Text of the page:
The rolling bluffs and farm fields of southeastern Minnesota rub like a wrinkle in Kevin Fenton's brain. They're a pebble in his shoe, a skip in his heart. It's not just that it's beautiful country; it's Fenton country, and it's at the center of everything he writes.
Fenton's memoir, "Leaving Rollingstone," was published last month by the Minnesota Historical Society Press. The book is about moving from the family dairy farm outside of Rollingstone to Minnesota City, then to Winona (and eventually to the Twin Cities).
It's a memoir both gritty and nostalgic, laced with humor and told both from Fenton's perspective as a child, and his quite different perspective as a grown man. Fenton the child remembers halcyon days on the farm, playing Twister, playing hockey, dancing in the kitchen to the Beatles on the radio.
Fenton the adult looks back on that time and sees it more fully: His father was disabled and drank too much; his older brother took on too much responsibility; his mother was always worried — about money, jobs, her husband's health.
"What surprises me looking back isn't the despair my parents felt but how bravely they fought against it," he wrote.
Fenton has been writing about that part of his life, and that part of the state, for years. His first novel, "Merit Badges," which won the AWP Prize for the Novel, is set in Winona (called, in the book, Minnisapa).
And, long before that, it was poetry. (Poetry about which he says, "I hope it's all burned.")
"It's about the same place, it's about the same thing," he said. "All my writing has been about the same basic topic. I keep taking these runs at it in different genres."
The landscape around Rollingstone, about 12 miles northwest of Winona, looks "more like upstate New York or Vermont," he said. "It's the part of Minnesota that the glaciers missed. Rolling hills, beautiful valleys, dairy farms. We lived on the ridge, just above the valley."
The town's only school was Catholic, because everyone in town was Catholic. (Truly. Everyone.) And except for the Fentons, everyone in town was Luxembourger. "My dad was known as 'the Irish guy,' because he was the only one they'd ever seen," he said.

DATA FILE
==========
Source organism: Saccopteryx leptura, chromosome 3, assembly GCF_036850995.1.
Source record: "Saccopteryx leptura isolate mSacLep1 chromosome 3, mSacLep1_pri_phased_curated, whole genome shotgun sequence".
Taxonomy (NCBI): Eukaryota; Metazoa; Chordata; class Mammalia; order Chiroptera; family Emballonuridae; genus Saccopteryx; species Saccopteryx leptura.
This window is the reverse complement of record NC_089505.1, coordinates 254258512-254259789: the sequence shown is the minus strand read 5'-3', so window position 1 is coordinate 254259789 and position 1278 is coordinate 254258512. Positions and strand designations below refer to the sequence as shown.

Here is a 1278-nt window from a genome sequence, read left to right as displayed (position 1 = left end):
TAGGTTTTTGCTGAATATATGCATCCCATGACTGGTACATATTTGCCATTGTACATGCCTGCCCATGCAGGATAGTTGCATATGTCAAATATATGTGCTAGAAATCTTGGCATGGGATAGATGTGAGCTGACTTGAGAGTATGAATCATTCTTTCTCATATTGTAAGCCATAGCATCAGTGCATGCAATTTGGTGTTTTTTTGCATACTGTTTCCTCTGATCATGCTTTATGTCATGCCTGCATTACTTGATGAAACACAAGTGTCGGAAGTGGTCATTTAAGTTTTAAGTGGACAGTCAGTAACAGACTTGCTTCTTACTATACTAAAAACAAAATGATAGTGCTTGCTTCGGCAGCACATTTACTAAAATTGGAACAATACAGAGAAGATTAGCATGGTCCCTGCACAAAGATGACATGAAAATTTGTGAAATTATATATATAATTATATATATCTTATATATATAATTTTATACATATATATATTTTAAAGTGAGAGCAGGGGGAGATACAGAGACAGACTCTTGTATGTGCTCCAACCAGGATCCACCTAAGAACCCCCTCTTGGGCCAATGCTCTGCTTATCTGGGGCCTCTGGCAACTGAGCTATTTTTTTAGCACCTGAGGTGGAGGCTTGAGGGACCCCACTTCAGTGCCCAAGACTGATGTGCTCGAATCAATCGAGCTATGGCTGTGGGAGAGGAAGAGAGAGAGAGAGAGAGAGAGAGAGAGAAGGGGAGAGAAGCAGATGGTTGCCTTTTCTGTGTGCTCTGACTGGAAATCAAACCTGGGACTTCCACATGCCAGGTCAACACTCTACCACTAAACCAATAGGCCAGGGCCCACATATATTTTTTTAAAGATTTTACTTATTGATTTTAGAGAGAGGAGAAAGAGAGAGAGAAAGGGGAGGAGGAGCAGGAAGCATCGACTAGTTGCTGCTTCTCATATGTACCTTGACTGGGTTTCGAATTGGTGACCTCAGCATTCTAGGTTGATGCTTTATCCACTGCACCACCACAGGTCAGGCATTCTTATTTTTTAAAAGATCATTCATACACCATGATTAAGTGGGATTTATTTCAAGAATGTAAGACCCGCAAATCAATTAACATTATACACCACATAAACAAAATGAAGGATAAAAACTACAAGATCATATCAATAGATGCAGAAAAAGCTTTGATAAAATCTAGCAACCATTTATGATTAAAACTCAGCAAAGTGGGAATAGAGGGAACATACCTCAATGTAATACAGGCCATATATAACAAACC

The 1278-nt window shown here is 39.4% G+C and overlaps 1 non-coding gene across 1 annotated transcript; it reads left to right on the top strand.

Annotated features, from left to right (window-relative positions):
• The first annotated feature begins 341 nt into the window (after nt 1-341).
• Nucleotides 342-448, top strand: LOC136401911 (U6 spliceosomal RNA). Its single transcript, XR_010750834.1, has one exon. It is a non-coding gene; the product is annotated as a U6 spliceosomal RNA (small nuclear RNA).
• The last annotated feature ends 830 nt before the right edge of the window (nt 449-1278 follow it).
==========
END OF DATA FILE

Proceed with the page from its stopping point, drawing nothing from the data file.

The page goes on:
A place this distinct, during a time that poignant, made an impression. And having it all taken away so abruptly — the family sold the farm and moved in 1969 — left everything frozen in his mind.
Not all writers have a strong tie to a specific place, Fenton said. But for him, "there was a culture there that was very distinctive and insular," he said. "And then we lost it all."
A Saturday writer
Fenton graduated from Winona High School and Beloit College in Wisconsin, moved to the Cities, went to law school, got a job in advertising. Writing, he said, was always his Saturday thing. "I write privately on weekends. I've written some version of something all my life," he said.
Over the years, he submitted manuscripts to competitions — including an early version of "Merit Badges" — and always did well but never won. Finally, "I kept thinking, I've been working at this for 10 years and I'm tired of just being close."
He went back to school, earning an MFA from the University of Minnesota in 2005. "It really did push me," he said. "I know MFA programs get a lot of flak, but I can testify that the Minnesota MFA program took me from being someone OK and promising to someone who can write a book that someone would want to read."
Fenton now lives in St. Paul and is working on a second novel — one that is inching away from Rollingstone. The protagonist first appeared in "Merit Badges" ("the single least significant character," he said), and while the book has elements of Winona and Rollingstone in it, "it's really about Minneapolis and St. Paul. So I think in some ways, as the main topic of a book, I have exhausted them, but there is still a strand in the third book."